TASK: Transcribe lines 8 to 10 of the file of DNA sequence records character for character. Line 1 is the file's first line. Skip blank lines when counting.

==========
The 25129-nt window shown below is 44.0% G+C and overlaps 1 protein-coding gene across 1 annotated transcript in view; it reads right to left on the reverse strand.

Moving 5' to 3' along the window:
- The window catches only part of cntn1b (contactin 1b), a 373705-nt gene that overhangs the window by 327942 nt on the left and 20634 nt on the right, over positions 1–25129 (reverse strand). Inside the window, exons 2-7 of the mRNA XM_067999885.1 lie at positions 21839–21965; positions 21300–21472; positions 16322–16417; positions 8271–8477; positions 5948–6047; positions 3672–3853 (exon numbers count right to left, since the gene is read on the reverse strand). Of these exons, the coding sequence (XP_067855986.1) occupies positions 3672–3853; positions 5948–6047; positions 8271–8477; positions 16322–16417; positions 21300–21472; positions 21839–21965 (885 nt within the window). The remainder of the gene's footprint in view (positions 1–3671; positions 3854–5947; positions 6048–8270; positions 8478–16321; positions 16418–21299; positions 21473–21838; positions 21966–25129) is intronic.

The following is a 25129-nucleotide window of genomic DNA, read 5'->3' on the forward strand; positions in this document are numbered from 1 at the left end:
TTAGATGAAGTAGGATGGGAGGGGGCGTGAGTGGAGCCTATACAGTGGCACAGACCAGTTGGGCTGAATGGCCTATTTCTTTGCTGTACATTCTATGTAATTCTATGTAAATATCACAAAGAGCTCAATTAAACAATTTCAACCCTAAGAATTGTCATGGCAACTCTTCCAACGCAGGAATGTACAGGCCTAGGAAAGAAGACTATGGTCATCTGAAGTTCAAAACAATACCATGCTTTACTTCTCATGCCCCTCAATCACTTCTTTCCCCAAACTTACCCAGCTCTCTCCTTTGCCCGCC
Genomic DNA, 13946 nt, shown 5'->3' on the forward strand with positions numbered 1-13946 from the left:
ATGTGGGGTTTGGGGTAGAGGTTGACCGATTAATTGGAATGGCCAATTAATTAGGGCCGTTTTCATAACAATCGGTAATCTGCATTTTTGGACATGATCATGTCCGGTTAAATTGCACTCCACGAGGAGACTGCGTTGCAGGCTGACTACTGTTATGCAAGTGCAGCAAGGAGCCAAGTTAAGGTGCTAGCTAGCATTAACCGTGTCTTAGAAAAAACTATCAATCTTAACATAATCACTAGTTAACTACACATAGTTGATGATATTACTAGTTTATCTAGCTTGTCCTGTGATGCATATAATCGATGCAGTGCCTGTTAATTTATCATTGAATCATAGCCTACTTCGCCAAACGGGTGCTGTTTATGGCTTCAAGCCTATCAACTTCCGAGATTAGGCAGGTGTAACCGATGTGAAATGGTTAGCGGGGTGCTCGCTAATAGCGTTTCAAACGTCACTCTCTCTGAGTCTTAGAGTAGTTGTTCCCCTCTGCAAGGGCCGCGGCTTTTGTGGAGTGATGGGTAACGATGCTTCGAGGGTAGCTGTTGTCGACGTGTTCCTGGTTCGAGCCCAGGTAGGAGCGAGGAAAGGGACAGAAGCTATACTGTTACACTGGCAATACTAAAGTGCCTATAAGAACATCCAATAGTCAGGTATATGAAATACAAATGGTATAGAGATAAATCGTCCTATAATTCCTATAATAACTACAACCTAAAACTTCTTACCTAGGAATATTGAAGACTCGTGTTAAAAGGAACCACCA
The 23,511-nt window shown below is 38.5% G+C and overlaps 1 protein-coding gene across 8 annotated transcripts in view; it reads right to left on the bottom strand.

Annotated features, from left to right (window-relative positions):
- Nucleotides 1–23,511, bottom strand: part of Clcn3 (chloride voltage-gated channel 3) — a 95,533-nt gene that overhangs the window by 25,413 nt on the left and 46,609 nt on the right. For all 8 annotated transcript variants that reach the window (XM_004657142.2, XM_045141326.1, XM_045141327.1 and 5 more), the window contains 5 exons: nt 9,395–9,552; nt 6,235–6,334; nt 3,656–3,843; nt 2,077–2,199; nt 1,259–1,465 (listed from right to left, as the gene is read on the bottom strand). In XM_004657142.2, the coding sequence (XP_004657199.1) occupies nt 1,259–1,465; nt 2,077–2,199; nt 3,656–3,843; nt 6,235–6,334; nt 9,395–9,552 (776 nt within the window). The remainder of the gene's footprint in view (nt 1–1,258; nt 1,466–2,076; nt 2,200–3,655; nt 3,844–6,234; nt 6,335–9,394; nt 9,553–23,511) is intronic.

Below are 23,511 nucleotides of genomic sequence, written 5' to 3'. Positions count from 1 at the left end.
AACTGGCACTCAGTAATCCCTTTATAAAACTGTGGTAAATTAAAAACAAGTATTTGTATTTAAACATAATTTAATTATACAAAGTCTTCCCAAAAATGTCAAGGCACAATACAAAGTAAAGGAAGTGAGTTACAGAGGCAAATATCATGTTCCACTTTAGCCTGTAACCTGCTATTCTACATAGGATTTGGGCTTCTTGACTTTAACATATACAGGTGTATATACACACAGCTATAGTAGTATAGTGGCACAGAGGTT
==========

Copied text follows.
The 23,511-nt window shown below is 38.5% G+C and overlaps 1 protein-coding gene across 8 annotated transcripts in view; it reads right to left on the bottom strand.

Annotated features, from left to right (window-relative positions):
- Nucleotides 1–23,511, bottom strand: part of Clcn3 (chloride voltage-gated channel 3) — a 95,533-nt gene that overhangs the window by 25,413 nt on the left and 46,609 nt on the right. For all 8 annotated transcript variants that reach the window (XM_004657142.2, XM_045141326.1, XM_045141327.1 and 5 more), the window contains 5 exons: nt 9,395–9,552; nt 6,235–6,334; nt 3,656–3,843; nt 2,077–2,199; nt 1,259–1,465 (listed from right to left, as the gene is read on the bottom strand). In XM_004657142.2, the coding sequence (XP_004657199.1) occupies nt 1,259–1,465; nt 2,077–2,199; nt 3,656–3,843; nt 6,235–6,334; nt 9,395–9,552 (776 nt within the window). The remainder of the gene's footprint in view (nt 1–1,258; nt 1,466–2,076; nt 2,200–3,655; nt 3,844–6,234; nt 6,335–9,394; nt 9,553–23,511) is intronic.